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This article was published on February 20, 2014


Google unveils Project Tango smartphone prototype with revolutionary 3D sensor chip

Google unveils Project Tango smartphone prototype with revolutionary 3D sensor chip
Josh Ong
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Josh Ong

Josh Ong is the US Editor at The Next Web. He previously worked as TNW's China Editor and LA Reporter. Follow him on Twitter or email him a Josh Ong is the US Editor at The Next Web. He previously worked as TNW's China Editor and LA Reporter. Follow him on Twitter or email him at [email protected].

Google’s Advanced Technology and Projects (ATAP) team today took the wraps off Project Tango, a smartphone prototype that packs a remarkable new chip that brings 3D motion tracking to a mobile device.

The firm plans to send an initial batch of units to software developers in March to get them started on creating new experiences with the hardware. Suggested project topics include “indoor navigation/mapping, single/multiplayer games that use physical space, and new algorithms for processing sensor data.” Interested developers can head here to request a prototype kit.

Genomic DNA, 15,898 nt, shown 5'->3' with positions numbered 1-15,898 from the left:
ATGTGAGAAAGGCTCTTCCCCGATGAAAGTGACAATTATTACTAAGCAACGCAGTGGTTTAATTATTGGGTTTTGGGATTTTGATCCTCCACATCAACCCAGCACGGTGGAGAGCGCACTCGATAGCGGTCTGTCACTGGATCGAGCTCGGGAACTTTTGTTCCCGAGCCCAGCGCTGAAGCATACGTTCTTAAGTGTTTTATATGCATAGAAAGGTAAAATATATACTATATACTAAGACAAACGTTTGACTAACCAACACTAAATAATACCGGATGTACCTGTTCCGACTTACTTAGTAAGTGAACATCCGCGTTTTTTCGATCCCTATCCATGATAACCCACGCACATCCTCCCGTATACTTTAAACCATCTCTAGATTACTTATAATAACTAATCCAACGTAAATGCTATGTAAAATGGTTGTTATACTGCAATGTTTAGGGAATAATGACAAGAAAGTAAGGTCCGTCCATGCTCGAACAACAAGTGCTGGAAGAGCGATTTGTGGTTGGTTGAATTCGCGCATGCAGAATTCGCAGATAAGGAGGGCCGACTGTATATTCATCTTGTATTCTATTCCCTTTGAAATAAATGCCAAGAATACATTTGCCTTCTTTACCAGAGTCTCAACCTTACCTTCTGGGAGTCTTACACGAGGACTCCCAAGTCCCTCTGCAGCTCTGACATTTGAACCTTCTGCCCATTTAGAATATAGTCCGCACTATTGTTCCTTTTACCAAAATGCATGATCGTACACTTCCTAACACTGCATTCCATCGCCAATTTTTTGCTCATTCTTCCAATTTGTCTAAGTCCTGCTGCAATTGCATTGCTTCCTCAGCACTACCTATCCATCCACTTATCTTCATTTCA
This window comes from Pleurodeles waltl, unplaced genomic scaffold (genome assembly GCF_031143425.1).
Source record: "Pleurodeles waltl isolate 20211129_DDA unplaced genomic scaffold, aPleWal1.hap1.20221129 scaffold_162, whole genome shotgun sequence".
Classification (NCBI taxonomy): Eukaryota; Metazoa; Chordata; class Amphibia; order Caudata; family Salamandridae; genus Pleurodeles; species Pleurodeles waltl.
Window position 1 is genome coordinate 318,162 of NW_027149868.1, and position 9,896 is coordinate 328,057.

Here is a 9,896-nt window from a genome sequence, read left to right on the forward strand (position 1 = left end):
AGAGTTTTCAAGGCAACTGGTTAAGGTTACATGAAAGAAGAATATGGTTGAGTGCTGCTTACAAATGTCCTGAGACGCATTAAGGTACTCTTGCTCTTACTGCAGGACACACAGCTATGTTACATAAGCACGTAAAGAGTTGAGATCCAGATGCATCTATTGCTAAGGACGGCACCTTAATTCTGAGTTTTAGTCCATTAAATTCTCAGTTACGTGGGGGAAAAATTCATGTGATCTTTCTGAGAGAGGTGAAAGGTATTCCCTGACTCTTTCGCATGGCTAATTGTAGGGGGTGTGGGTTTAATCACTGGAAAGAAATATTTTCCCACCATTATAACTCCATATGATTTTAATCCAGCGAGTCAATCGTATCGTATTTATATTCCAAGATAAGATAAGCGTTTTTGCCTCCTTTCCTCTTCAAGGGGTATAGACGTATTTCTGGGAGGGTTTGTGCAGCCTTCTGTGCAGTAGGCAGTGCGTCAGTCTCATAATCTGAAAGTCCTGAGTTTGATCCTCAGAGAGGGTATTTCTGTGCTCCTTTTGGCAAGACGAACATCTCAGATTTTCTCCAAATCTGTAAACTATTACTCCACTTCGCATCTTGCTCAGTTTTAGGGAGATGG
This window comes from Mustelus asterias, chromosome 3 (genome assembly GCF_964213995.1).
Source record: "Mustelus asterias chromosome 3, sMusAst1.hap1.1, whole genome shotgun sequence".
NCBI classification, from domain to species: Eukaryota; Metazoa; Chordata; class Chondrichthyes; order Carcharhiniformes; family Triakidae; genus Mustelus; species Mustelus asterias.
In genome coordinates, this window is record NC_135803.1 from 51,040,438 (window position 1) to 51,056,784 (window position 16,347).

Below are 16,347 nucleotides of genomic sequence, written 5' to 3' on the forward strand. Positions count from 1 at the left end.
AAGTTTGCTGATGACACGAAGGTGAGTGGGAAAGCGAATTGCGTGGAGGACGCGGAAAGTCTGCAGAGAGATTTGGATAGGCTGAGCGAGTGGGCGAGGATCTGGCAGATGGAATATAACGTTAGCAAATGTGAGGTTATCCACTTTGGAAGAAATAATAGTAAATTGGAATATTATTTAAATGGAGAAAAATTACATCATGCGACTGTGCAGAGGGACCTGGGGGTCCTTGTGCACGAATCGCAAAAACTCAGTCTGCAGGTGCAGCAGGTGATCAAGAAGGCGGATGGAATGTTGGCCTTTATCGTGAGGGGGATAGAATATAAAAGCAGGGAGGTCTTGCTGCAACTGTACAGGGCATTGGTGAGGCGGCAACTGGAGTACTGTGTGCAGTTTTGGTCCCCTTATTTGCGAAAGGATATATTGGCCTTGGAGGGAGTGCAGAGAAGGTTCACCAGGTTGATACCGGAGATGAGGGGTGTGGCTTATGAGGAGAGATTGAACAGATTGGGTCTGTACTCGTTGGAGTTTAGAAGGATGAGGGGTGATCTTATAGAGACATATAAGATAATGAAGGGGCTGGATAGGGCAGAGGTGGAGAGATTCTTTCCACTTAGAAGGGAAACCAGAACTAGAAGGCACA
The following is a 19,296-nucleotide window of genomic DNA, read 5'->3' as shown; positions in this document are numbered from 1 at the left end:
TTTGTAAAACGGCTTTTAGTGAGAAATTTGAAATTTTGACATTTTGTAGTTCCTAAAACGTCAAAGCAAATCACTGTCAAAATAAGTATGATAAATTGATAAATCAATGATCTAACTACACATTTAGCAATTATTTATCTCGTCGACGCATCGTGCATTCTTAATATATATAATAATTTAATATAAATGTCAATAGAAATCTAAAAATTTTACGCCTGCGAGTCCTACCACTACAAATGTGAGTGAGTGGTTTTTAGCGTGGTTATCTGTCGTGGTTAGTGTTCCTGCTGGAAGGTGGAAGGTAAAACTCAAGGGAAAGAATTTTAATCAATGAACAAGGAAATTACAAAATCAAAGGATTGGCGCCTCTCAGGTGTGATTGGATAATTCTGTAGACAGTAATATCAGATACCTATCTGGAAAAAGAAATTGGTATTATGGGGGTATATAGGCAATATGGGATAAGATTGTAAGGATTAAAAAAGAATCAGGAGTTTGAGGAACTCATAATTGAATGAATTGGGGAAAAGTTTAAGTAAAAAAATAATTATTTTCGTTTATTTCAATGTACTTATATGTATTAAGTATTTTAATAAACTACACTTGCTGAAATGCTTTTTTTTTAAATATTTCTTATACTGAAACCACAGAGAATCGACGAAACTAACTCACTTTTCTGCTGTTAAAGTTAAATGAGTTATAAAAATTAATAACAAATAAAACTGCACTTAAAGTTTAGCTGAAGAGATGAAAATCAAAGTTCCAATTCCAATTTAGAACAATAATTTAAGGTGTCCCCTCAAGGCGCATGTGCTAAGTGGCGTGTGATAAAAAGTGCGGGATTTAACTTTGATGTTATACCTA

The device utilizes the Myriad 1 vision processor chip from Movidius. TechCrunch has a behind-the-scenes look at the new chip, which combines unprecedented power efficiency with computer vision processing. With the help of Myriad 1, the Project Tango hardware is capable of making a quarter million 3D measurements per second, allowing it to create a map of its surroundings.

While Project Tango isn’t currently part of the Android platform, ATAP acknowledged that today’s launch is an initial step toward bringing the technology “out of research labs into the hands of millions of people.

Google spun the ATAP team out as a moonshot research lab prior to selling Motorola to Lenovo. You might also recognize ATAP from its work on Motorola’s Project Ara modular smartphone.

Project Tango

Image credit: Google